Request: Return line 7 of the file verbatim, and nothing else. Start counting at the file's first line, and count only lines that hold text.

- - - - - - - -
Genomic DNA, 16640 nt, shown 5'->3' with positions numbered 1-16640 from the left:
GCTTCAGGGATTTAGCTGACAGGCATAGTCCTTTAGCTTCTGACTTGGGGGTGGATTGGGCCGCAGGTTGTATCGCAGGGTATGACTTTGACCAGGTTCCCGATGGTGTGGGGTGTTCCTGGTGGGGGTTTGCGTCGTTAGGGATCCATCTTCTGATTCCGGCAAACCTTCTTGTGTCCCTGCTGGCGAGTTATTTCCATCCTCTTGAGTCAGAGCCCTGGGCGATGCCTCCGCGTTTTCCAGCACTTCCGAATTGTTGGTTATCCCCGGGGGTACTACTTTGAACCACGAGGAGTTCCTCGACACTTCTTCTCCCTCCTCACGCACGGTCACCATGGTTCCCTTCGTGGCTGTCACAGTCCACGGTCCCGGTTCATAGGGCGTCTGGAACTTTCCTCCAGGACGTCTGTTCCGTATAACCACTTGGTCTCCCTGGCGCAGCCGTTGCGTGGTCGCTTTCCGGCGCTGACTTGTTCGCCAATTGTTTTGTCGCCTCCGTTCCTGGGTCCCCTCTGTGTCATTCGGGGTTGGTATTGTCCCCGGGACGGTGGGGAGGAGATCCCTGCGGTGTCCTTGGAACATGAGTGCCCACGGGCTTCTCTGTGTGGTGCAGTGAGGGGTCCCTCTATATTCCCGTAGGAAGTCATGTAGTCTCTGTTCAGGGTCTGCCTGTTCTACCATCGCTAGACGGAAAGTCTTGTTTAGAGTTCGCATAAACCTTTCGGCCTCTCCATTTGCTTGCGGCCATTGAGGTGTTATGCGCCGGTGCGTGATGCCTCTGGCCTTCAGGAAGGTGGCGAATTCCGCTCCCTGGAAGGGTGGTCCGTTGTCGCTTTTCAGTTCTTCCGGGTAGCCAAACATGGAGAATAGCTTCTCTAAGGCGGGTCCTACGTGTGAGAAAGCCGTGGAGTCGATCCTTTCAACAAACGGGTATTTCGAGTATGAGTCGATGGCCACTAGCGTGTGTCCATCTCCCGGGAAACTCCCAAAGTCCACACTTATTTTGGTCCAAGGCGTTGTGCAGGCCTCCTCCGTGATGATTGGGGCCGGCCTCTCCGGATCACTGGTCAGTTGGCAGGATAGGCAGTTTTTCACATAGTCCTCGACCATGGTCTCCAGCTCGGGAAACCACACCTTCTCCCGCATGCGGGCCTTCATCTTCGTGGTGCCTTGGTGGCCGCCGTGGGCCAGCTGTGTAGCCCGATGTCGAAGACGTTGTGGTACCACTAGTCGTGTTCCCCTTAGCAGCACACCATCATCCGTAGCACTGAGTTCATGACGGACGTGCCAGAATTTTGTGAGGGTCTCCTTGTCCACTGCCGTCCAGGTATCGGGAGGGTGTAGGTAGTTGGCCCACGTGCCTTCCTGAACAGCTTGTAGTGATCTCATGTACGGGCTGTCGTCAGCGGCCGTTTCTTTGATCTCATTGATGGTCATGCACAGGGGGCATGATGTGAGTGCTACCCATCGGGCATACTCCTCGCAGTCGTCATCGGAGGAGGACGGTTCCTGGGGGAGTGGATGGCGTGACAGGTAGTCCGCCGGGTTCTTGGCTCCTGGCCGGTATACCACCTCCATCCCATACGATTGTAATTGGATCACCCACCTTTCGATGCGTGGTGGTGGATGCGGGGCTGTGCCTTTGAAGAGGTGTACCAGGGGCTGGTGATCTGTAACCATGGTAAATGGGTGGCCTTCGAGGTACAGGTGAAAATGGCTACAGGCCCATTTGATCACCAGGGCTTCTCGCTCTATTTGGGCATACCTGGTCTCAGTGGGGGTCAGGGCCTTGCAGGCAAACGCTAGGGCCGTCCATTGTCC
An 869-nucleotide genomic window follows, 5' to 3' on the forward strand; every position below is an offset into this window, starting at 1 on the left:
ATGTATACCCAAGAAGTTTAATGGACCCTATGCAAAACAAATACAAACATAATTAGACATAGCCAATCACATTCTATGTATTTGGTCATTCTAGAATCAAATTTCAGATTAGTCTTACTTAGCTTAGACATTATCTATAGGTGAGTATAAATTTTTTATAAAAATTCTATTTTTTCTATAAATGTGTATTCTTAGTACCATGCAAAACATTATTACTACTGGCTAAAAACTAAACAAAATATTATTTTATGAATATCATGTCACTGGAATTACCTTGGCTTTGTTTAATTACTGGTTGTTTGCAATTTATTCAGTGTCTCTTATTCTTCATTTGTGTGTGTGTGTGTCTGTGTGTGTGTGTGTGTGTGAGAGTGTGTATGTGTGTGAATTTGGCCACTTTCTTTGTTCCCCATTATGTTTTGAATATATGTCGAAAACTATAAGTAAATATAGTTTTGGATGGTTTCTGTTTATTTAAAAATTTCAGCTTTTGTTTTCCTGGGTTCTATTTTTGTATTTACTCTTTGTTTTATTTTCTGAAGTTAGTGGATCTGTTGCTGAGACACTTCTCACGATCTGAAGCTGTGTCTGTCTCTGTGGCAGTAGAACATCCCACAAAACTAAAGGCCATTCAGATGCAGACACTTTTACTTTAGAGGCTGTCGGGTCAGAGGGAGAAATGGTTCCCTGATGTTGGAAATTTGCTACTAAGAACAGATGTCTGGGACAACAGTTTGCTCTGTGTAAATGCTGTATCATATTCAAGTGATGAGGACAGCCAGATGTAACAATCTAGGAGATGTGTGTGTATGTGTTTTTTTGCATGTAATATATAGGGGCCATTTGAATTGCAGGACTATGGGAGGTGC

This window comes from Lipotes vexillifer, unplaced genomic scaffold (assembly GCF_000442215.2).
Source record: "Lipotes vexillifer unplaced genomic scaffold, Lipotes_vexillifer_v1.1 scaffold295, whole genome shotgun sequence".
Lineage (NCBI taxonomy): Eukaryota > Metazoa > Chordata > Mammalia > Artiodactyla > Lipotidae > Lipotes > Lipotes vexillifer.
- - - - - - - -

Lineage (NCBI taxonomy): Eukaryota > Metazoa > Chordata > Mammalia > Artiodactyla > Lipotidae > Lipotes > Lipotes vexillifer.